Inside India

India and edtech: A love story

Edtech is one of the most promising tech-based industries in India. It is not surprising, given the country’s deep love for education and the vast numbers of young people eager to acquire professional skills. Combine this with the leap in access to digital infrastructure in recent years (cheap data, smartphones, etc.) and you have a recipe for edtech success. Six Indian edtech companies -Byjus, Physics Wallah, Vedantu, Unacademy, Eruditus and UpGrad- have achieved unicorn status in recent years, with many others surely to follow. Overall, the Indian edtech market is expected to grow at a breakneck pace of over 20% CAGR in the coming five years.


A first observation is that, despite being new and digital, Indian edtech seems to be very much operating under the philosophy of the most traditional Indian education, especially in its emphasis on test preparation. India’s education system is obsessed with testing. To a point where in many situations, the student’s only goal is to score the highest possible in some standardized test, everything else be damned. This obviously leads to a certain corruption of learning. It kills intellectual curiosity (useless in a test-driven system), it makes students see lectures and courses as administrative requirements (to qualify for the test) and it favors memorization over any other skill. To its credit, test-driven education has built a powerful pipeline of “raw talent”. But it also has left many learning casualties along the way (and sometimes, tragically, literal casualties, due to the enormous pressure that the system creates on students) and, moreover, rote learning and test-focused education look like the wrong principles to maintain in the era of critical thinking, creativity and soft skills. And edtech has done nothing to change this. In fact, the companies leading the edtech field are precisely companies that offer tuitions and test preparation. Most of them have done it by offering test preparation and tuition in a digital format. Only Eruditus and UpGrad have done it by re-bundling and marketing already existing higher education programs from well-established prestigious institutions.


A second observation is that edtech so far has pretty much only brought convenience and low cost to the education world. From a strategy perspective, it has been yet another instance of Clayton Christensen’s familiar “disruption from the bottom”, much like it happened in air travel, software, financial services, etc.. Disruption from the bottom happens when a disruptor uses a technological enabler (in the case of education, the digital ecosystem) to modify the traditional product in a way that makes it simpler, more flexible and more affordable. Byjus, Vedantu and Physics Wallah have allowed students anywhere to access great tutors at a reasonable cost, Eruditus and UpGrad have done the same for higher education. I do not mean to diminish the value of this disruption. A society with more people with access to great educators should likely end up with better outcomes. But this “low cost” model also comes with its problems, the biggest one of all being the fact that simplifying education is not the same as simplifying air travel. Learning (and teaching) is a complex endeavour, the effectiveness of which can be significantly impaired by optimizing convenience and thinking that it can always be broken into short and easy bites to be consumed at the learner’s leisure. This might be the thing that keeps edtech away from core education and more in that periphery of complementary skills and offerings.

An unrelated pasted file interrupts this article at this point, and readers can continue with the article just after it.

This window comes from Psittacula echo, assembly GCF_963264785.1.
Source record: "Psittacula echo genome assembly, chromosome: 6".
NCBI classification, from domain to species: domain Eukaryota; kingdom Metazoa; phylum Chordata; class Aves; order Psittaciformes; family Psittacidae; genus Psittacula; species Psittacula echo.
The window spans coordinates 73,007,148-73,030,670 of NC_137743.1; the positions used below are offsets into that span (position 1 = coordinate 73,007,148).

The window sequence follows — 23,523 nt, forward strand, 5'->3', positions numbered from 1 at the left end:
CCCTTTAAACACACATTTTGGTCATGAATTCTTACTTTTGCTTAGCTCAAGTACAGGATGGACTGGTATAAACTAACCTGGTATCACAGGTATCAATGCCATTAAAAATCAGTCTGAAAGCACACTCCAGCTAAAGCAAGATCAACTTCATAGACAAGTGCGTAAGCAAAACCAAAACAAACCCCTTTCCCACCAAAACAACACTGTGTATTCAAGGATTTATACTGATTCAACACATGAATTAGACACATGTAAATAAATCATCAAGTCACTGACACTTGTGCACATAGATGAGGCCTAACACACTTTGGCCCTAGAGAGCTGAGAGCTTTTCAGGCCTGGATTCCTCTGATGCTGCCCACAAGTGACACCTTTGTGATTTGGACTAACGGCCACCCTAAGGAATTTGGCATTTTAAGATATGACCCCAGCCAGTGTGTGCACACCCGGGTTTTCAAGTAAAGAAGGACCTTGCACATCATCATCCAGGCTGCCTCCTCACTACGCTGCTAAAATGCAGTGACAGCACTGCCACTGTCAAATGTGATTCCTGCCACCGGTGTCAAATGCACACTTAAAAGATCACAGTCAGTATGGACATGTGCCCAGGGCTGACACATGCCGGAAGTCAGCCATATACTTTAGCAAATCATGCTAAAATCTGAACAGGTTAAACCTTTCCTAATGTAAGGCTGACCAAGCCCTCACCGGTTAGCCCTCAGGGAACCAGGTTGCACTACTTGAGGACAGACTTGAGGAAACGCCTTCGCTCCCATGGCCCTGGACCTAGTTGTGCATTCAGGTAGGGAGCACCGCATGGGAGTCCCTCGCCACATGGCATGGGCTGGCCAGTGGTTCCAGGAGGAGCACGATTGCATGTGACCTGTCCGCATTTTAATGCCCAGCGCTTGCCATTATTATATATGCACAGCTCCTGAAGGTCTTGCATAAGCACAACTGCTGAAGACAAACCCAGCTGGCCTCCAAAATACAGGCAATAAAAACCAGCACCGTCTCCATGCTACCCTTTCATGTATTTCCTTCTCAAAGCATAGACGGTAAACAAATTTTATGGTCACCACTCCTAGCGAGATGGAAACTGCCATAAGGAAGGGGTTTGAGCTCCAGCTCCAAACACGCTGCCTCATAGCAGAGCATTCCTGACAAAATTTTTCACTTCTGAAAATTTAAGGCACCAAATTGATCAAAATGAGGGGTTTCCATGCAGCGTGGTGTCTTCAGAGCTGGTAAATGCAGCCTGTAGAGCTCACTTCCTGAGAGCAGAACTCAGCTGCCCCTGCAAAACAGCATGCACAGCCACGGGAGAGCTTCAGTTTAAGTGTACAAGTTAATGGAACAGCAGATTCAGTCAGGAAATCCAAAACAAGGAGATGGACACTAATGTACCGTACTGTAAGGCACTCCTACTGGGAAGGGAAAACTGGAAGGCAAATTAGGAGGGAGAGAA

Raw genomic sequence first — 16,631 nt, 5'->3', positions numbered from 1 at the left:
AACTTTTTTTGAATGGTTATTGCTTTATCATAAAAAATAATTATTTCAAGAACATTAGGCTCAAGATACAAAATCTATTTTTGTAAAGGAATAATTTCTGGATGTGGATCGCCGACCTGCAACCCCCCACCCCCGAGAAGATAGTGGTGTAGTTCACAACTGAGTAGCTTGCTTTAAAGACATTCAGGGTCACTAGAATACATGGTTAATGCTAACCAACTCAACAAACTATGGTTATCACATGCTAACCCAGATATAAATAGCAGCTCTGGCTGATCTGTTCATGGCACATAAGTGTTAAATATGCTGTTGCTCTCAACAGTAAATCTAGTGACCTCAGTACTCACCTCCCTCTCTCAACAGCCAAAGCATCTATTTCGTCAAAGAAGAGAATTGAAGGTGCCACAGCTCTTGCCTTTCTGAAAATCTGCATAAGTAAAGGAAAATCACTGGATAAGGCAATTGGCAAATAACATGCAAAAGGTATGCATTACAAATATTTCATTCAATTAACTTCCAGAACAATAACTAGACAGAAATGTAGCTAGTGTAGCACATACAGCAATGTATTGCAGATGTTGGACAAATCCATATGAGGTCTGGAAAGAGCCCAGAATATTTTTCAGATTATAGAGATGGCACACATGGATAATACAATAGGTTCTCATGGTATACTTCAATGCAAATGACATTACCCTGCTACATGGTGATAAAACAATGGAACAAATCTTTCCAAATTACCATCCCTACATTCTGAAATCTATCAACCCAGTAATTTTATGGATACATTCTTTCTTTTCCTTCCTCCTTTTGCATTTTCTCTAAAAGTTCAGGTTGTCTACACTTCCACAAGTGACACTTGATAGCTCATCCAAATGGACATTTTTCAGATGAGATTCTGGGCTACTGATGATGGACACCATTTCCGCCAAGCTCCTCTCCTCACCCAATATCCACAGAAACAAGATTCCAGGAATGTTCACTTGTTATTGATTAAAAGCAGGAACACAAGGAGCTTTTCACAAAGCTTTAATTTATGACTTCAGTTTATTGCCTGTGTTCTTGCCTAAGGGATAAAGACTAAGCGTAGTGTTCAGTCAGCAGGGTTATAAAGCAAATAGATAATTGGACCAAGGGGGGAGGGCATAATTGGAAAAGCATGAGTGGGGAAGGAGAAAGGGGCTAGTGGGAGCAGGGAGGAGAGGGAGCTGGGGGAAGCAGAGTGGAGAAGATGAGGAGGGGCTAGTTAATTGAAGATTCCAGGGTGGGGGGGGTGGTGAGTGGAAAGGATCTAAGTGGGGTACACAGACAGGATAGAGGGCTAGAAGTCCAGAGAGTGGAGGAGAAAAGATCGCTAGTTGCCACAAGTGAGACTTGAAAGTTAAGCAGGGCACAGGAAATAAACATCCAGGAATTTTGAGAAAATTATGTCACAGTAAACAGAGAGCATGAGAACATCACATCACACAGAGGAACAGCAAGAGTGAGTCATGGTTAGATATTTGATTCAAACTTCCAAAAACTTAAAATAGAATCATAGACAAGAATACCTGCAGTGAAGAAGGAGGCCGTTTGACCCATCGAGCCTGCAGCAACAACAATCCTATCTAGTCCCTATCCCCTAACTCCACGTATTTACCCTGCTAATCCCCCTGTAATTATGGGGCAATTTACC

The story of a disruption from the bottom usually has a second part, one in which the disruptor not only occupies the low-end segment but starts moving upwards to compete more directly with the incumbents. Is this about to happen also in the education sector? On one hand, it seems that edtech companies are trying to do so. This year, for example, Physics Wallah -the only profitable edtech unicorn- opened its “university”, with a three-year program that is more of a direct substitute for a traditional undergraduate program. Other Indian edtechs have been making moves towards longer degree-giving educational programs. On the other hand, their success in this area seems more difficult than in the other stories about industry disruption. How is Physics Wallah going to differentiate itself when directly challenging institutions with well-established brands, academic curricula, faculty, etc? Offering placement (again playing with traditional rules!) and industry connects (projects, corporate speakers, etc) will not be enough because that is what every single traditional institution is doing.


As Sangeet Choudary astutely notes, the real value creation and capture happens when a company figures out how to re-bundle (in a better way) what the disruption has unbundled. The first wave of edtech unbundled an industry that had become too rigid for the needs of its customers. It created the possibility to get pieces of the traditional product (a course, a skill, a coaching session, …) without having to buy the whole thing (e.g., the in-presence degree program). The second wave should be about re-bundling all that content in a unique manner that enhances the learning for the student. Things like using technology to diagnose each individual student’s best mode and methodology of learning or offering a new and much more precise way to assess whether the student has indeed learned should be part of that new bundle. Instead, if Indian edtech companies simply take a traditional curriculum, they give it a patina of modernity and sell it with a placement, they will not get very far, nor will the edtech sector as a whole.